Thank you for all your comments and teaching. Truly thankful.
Any suggestion for practice the music? Imagination picture?
I am also trying to find a piece that is slightly easier, because he is tired of this song, just want to let him relax a bit, and play a little more musical. Do you have a suggestion of a piece for him? Or étude?
Thank you all again.
He needs a new teacher. He has an excellent ear and dedication, but he is not being educated properly.
Other showy pieces that are easier than Praeludium and Allegro:
Severn: Polish Dance
Ten Have: Allegro brilliante
If you're really concerned about your son's violin progress, I agree with the previous suggestion that a new teacher might be in order. HOWEVER, I would also suggest talking to your current teacher about your concerns and giving them a chance to explain their logic and to correct some of the technique.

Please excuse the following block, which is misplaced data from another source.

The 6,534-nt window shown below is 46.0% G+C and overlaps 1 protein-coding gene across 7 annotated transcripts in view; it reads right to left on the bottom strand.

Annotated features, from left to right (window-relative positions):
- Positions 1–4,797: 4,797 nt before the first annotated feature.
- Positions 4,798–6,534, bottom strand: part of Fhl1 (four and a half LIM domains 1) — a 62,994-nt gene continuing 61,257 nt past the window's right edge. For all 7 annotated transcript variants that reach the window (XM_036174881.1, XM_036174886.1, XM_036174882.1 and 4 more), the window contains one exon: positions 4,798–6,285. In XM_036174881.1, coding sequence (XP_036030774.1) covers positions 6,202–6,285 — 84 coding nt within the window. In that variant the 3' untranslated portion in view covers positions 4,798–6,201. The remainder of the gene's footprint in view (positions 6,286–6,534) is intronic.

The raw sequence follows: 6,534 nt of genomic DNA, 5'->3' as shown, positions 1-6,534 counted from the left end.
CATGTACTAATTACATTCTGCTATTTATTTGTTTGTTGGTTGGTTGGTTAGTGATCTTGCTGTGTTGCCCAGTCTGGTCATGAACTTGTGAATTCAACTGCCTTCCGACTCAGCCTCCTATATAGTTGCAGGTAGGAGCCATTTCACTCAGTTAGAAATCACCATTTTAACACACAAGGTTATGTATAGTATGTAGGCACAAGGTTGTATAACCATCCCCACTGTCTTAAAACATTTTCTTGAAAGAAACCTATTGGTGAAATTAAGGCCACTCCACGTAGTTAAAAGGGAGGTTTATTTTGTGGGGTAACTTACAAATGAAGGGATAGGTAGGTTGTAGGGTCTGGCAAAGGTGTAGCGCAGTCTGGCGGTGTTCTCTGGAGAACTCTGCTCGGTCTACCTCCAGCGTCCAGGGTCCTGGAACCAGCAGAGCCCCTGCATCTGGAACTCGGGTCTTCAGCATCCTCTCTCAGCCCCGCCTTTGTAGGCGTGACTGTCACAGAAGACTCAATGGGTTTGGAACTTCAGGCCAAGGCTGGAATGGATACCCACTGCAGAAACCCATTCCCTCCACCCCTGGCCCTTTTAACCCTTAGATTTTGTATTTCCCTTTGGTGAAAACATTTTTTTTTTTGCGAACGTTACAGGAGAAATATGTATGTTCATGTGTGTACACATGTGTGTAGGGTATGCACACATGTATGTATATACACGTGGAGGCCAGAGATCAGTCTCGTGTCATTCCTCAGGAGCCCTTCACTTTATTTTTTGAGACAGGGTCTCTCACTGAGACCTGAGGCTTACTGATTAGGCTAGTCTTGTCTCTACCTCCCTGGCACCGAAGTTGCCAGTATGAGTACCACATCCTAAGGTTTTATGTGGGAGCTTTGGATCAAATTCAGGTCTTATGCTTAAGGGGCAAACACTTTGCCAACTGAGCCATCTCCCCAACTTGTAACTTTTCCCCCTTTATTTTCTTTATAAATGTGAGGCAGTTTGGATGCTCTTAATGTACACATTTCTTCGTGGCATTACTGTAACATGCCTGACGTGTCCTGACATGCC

Please explain how he is not educated properly?
If could give the details of techniques in this song would be great.
Thank you very much for your time in advance.
Anyone knows a good teacher in Southest?
Your son really has talent and dedication for being able to play this piece through without faltering. He should be congratulated very much for his hard work, if you don't show your appreciation for what he is doing enough (only pushing him to do always better) then he will most probably quit the violin later.